I, Robot (7/10)

Copyright © 2004 by Tony Medley

There are some really absurd scenes in this movie that mar what should have been a terrific entertainment. Del Spooner (Will Smith) is attacked by thousands of robots and always emerges unscathed. I wish that Directors, in this case Alex Proyas, would take good stories and populate them with conflicts that are resolved believably. It simply defies credibility for one man to take on all these opponents and always come out on top. In real life he’d last 10 seconds, at best before being overwhelmed and destroyed.

Spooner is a futuristic (2035) Chicago detective in a world where robots do much of the mundane work in place of humans. The robots are bound by three immutable rules created by the author of the books, Isaac Asimov, none of which allows them to harm humans.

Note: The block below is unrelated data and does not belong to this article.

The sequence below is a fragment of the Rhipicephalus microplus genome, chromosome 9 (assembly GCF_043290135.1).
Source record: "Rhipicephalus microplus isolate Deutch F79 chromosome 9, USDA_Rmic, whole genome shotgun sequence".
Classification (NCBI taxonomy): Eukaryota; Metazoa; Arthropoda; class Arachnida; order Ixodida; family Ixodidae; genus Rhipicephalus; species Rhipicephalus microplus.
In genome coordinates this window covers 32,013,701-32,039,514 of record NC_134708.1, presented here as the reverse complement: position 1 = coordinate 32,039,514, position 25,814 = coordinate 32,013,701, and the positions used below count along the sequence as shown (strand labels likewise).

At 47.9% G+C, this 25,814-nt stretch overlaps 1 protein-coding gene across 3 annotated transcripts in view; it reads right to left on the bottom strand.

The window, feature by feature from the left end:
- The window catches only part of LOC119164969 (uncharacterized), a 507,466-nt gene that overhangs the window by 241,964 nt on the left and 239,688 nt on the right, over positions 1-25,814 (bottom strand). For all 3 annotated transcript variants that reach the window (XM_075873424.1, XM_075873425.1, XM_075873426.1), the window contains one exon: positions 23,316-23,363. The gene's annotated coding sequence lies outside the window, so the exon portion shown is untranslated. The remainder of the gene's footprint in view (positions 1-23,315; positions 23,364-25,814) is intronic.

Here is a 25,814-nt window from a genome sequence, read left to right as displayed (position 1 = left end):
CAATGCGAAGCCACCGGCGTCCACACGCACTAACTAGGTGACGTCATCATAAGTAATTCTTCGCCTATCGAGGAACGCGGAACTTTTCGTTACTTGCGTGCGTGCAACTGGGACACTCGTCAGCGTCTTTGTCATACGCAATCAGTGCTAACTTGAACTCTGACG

However, one robot does have the ability to harm humans. Someone is killed and Spooner smells a rat involving U.S. Robotics, the giant corporation that makes all the robots, and its chairman, Lawrence Robertson (Bruce Greenwood), the “richest man in the world.” He meets Dr. Susan Calvin (Bridget Mynahan), the cold, calculating scientist in charge of the manufacture of the robots. Together they discover Sonny (Alan Tudyk), the “unique” robot. The three of them try to root out the problem as the robots start to try to take over.

The acting in this is uniformly good, and the story holds your interest. I don’t generally like these things that are set in the future, but this one was entertaining, except for the many times Spooner is attacked in situations where nobody could possibly hope to survive.

July 12, 2004

The End